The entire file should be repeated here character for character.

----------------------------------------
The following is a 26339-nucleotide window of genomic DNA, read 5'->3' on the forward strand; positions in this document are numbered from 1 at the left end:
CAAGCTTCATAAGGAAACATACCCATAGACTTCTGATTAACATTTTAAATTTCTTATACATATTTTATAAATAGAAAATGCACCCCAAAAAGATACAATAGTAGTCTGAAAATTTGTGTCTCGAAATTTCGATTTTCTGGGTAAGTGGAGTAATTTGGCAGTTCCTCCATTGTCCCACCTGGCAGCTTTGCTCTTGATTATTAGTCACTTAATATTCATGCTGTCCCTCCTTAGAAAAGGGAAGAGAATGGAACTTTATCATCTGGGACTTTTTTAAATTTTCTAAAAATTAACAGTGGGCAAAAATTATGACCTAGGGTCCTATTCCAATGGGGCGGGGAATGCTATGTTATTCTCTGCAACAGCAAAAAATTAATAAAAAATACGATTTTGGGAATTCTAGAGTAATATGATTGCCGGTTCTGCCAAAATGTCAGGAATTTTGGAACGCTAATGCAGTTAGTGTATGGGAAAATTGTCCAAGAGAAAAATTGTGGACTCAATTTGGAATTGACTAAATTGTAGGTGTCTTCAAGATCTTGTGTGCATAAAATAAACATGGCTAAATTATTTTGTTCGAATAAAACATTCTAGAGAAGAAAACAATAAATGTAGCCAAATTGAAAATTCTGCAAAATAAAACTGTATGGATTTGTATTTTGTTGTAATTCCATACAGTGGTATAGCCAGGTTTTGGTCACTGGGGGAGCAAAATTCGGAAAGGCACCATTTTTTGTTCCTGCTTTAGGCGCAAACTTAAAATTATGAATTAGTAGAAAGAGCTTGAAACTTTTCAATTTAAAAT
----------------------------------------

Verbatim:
The following is a 26339-nucleotide window of genomic DNA, read 5'->3' on the forward strand; positions in this document are numbered from 1 at the left end:
CAAGCTTCATAAGGAAACATACCCATAGACTTCTGATTAACATTTTAAATTTCTTATACATATTTTATAAATAGAAAATGCACCCCAAAAAGATACAATAGTAGTCTGAAAATTTGTGTCTCGAAATTTCGATTTTCTGGGTAAGTGGAGTAATTTGGCAGTTCCTCCATTGTCCCACCTGGCAGCTTTGCTCTTGATTATTAGTCACTTAATATTCATGCTGTCCCTCCTTAGAAAAGGGAAGAGAATGGAACTTTATCATCTGGGACTTTTTTAAATTTTCTAAAAATTAACAGTGGGCAAAAATTATGACCTAGGGTCCTATTCCAATGGGGCGGGGAATGCTATGTTATTCTCTGCAACAGCAAAAAATTAATAAAAAATACGATTTTGGGAATTCTAGAGTAATATGATTGCCGGTTCTGCCAAAATGTCAGGAATTTTGGAACGCTAATGCAGTTAGTGTATGGGAAAATTGTCCAAGAGAAAAATTGTGGACTCAATTTGGAATTGACTAAATTGTAGGTGTCTTCAAGATCTTGTGTGCATAAAATAAACATGGCTAAATTATTTTGTTCGAATAAAACATTCTAGAGAAGAAAACAATAAATGTAGCCAAATTGAAAATTCTGCAAAATAAAACTGTATGGATTTGTATTTTGTTGTAATTCCATACAGTGGTATAGCCAGGTTTTGGTCACTGGGGGAGCAAAATTCGGAAAGGCACCATTTTTTGTTCCTGCTTTAGGCGCAAACTTAAAATTATGAATTAGTAGAAAGAGCTTGAAACTTTTCAATTTAAAAT